Transcript: Rep. Adam Schiff on "Face the Nation," June 16, 2019

Schiff: "No question" Iran behind tanker attacks

The following is a transcript of the interview with Democratic Rep. Adam Schiff of California that aired Sunday, June 16, 2019, on "Face the Nation."


MARGARET BRENNAN: We are back now with California Congressman Adam Schiff, the chairman of the House Intelligence Committee. Happy Father's Day to you, too, chairman.

REPRESENTATIVE ADAM SCHIFF: Thank you.

MARGARET BRENNAN: Good to have you here. You heard Tom Cotton, the senator, and before, that the secretary of state, lay out this case against Iran. You, because you're on the Intelligence Committee, have been tracking the intelligence as well. Is there any question in your mind that it is Iran and its Revolutionary Guard that is behind these attacks?

REP. SCHIFF: There's no question that Iran is behind the attacks. I think the evidence is very strong and compelling. In- in fact, I think this was a class "A" screw up by Iran to insert a mine on the ship. It didn't detonate. They had to go back and retrieve it. I can imagine there are some Iranian heads rolling for that botched operation. But nonetheless, the problem is that we are struggling, even in the midst of this solid evidence, to persuade our allies to join us in any kind of a response and it shows just how isolated the United States has become. Our allies warned the United States, I think our intelligence agencies warned policymakers, that this kind of Iranian reaction was likely a result of a policy of withdrawing from the Iran Nuclear Agreement. 

And so what we see is a split of the US from our allies and we see Russia and China coming together and having Iran's back. This is, I think, the worst of all situations and the maximalist pressure campaign has massively failed and only heightened the risk of conflict. For my colleague, Senator Cotton, to advocate that we attack Iran and provoke a war, that there's no Congressional authorization necessary, I think is exactly the wrong answer on- on both levels. Congressional approval is necessary to initiate hostilities against Iran. We should be trying to corral a response, though, from the international community to protect shipping, to impose sanctions, but because we have so alienated ourselves from our allies, that's not happening.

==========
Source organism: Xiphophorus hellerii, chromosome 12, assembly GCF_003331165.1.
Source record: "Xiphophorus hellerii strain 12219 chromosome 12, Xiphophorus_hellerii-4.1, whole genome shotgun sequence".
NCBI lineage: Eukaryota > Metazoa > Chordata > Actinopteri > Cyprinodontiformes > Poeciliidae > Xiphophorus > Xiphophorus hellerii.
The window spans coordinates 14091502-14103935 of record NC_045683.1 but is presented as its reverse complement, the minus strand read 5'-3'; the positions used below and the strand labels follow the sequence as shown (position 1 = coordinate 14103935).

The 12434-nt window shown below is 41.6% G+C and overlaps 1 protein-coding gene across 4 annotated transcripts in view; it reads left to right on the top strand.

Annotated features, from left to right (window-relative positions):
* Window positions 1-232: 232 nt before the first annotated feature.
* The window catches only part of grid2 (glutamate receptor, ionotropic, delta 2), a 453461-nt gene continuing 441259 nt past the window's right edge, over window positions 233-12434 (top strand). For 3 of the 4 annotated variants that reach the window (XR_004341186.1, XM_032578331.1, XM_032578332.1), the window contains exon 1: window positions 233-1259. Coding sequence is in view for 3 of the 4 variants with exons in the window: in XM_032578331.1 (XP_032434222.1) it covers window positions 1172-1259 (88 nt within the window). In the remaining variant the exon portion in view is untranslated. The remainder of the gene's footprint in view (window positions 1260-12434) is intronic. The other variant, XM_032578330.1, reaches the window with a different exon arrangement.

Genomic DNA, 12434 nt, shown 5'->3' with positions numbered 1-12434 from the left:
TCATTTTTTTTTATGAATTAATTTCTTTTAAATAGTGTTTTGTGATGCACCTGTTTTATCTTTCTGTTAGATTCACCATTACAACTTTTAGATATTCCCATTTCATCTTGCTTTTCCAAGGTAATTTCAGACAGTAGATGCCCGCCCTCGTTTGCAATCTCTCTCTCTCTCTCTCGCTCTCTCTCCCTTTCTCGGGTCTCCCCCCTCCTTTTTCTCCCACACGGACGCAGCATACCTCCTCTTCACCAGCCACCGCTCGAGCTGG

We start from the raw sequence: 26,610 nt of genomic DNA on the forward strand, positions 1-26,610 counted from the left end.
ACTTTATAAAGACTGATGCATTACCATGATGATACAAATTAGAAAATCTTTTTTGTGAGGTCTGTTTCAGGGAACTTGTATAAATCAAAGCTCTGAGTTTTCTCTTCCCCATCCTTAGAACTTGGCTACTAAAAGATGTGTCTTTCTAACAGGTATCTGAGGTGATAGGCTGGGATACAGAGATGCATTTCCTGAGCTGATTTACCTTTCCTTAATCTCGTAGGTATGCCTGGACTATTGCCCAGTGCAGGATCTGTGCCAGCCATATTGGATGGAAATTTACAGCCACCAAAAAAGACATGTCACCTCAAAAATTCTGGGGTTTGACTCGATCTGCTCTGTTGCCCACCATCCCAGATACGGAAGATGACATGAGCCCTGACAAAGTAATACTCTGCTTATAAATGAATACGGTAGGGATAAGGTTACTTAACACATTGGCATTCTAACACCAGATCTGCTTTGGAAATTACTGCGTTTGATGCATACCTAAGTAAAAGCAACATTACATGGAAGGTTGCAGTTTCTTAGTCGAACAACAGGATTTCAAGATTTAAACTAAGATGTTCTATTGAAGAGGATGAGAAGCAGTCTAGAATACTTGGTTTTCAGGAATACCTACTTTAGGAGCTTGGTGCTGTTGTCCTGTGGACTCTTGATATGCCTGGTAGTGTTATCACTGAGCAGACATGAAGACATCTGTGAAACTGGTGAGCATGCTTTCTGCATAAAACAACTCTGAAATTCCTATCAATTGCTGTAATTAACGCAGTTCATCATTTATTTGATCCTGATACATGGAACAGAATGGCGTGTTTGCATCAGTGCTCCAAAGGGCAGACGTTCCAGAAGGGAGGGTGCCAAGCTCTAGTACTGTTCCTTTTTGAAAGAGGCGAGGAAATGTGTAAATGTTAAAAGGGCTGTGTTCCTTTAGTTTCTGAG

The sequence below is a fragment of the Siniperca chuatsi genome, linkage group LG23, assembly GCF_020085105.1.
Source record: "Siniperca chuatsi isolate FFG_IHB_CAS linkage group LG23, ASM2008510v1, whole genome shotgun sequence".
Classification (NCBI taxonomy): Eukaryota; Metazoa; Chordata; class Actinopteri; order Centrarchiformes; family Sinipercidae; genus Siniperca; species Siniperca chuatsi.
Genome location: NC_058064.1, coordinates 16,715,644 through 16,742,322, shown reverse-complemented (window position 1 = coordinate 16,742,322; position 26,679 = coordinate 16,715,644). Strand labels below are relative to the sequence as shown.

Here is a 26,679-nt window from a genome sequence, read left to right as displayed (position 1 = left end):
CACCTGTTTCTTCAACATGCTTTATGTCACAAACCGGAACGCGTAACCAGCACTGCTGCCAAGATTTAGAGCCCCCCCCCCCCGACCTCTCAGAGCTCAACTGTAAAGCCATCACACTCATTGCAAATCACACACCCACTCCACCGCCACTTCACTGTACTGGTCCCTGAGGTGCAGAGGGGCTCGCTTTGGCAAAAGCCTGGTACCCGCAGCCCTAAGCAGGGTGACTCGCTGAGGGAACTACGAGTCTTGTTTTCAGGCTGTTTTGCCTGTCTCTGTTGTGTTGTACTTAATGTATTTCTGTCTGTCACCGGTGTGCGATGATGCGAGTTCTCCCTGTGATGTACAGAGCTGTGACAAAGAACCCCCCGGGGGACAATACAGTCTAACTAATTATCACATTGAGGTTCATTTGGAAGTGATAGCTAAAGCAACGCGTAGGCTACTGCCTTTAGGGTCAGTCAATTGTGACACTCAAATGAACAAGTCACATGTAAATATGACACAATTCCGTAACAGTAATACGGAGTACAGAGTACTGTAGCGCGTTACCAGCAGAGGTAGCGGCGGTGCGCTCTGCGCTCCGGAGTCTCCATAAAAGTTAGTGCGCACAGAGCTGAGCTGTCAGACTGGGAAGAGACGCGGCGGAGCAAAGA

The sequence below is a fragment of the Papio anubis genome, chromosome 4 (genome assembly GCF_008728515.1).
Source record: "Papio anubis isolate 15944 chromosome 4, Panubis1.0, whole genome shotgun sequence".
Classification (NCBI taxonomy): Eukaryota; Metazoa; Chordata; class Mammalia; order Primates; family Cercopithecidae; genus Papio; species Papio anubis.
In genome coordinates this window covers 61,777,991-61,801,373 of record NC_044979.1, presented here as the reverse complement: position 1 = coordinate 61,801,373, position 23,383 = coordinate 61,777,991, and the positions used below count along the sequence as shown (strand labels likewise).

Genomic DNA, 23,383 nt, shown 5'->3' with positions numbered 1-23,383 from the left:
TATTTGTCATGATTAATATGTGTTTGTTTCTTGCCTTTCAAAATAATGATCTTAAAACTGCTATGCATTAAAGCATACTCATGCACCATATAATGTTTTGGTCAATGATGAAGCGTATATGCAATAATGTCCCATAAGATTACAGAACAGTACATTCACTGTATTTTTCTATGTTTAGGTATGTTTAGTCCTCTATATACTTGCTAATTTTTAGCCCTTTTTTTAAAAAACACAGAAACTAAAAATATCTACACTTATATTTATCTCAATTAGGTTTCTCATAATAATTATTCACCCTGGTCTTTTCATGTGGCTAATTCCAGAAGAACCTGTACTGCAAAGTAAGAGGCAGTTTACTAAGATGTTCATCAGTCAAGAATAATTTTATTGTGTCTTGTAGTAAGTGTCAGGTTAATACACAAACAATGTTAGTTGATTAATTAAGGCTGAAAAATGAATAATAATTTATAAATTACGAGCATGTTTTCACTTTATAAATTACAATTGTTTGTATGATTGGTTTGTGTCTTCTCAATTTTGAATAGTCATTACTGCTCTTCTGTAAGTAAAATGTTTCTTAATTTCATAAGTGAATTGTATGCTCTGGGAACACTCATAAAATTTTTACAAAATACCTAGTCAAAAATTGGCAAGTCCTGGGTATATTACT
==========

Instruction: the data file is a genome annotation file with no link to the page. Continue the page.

MARGARET BRENNAN: Do you see the risk of- of this getting out of control and escalating further? I mean you hear very clearly from the Secretary of State, the president is not seeking war. Senator Cotton is laying out a very different pathway.

REP. SCHIFF: I think that's true. Certainly the president has said that he doesn't want war. But nonetheless, his people, and I don't know if this is Pompeo or Bolton or both seem to be taking actions to undercut that ambition to stay out of warfare at a time when the president sent a message, apparently through the Japanese prime minister, of an interest in going back to the table to negotiate, Bolton was announcing new sanctions on Iran. Now is that an effort to scuttle the president's effort to initiate a dialogue? It certainly seemed to have that effect. 

But I think the- the whole idea that somehow through this pressure campaign we were going to force Iran to capitulate and say, "okay we'll come back to the table, we'll give up everything" was naive- dangerously naive in the first place and this is what our allies are reacting to. This was eminently foreseeable. These attacks on shipping were eminently foreseeable, and the fact that our reneging on the deal hasn't made us safer is part of the proof. And I- and I think for the secretary to tell you this morning that, "see the flaws in the nuclear deal? Iran can go back to enriching now." We left the nuclear deal. How is that to make the case that the nuclear deal was flawed? We left the deal and now we're going to complain that Iran is leaving as well?